The Magnificat (Nov. 5, 2019 pg. 78) presents a wonderful meditation on this Gospel Passage:

“Come, everything is now ready”:

The man who makes the supper is God; the great supper is his Kingdom where souls will find full abundance of spiritual blessings while on earth, and eternal happiness in the next life. This is the real meaning of the parable, but we can also interpret it more specifically, seeing in the supper and in the man who prepares it a figure of the Eucharistic banquet and of Jesus, ­inviting us to partake of his Flesh and Blood. “The table of the Lord is set for us,” sings the Church, “Wisdom, the Incarnate Word, has prepared the wine and laid the table.” Jesus himself, when announcing the Eucharist, addressed his invitation to all: I am the Bread of life! He that comes to me shall not hunger, and he that ­believes in me shall never thirst…. Your fathers did eat manna in the desert, and are dead. This is the bread which comes down from heaven; that if any man eat of it, he may not die.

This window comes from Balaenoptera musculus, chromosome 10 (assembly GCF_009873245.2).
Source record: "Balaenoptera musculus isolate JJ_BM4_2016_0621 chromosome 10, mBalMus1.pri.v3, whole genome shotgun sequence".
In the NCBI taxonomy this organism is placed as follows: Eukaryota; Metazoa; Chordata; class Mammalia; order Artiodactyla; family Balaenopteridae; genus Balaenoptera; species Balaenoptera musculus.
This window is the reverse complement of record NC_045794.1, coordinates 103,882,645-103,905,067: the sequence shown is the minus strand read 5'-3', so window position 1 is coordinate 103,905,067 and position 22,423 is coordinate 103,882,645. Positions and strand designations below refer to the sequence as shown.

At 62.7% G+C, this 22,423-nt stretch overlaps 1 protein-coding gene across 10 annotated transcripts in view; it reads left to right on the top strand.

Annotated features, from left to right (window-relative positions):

Jesus does not limit himself, like other men, to ­preparing the table for a supper, inviting many, and serving delicious food; his is an unheard-of procedure, which no man, however rich and powerful he might be, could ever imitate. Jesus offers himself as food. Saint John Chrysostom said to those who wanted to see Christ in the Eucharist with their bodily eyes, “Behold, you do see him; you touch him, you eat him. You would like to see his garments; he not only permits you to see him, but also to eat him, to touch him, and to receive him into your heart…. He whom the angels look upon with fear, and dare not gaze upon steadfastly because of his dazzling splendor, becomes our food; we are united to him, and are made one body and one flesh with Christ.”– Father Gabriel of Saint Mary Magdalen († 1952) was a Belgian Carmelite priest, teacher, and spiritual director.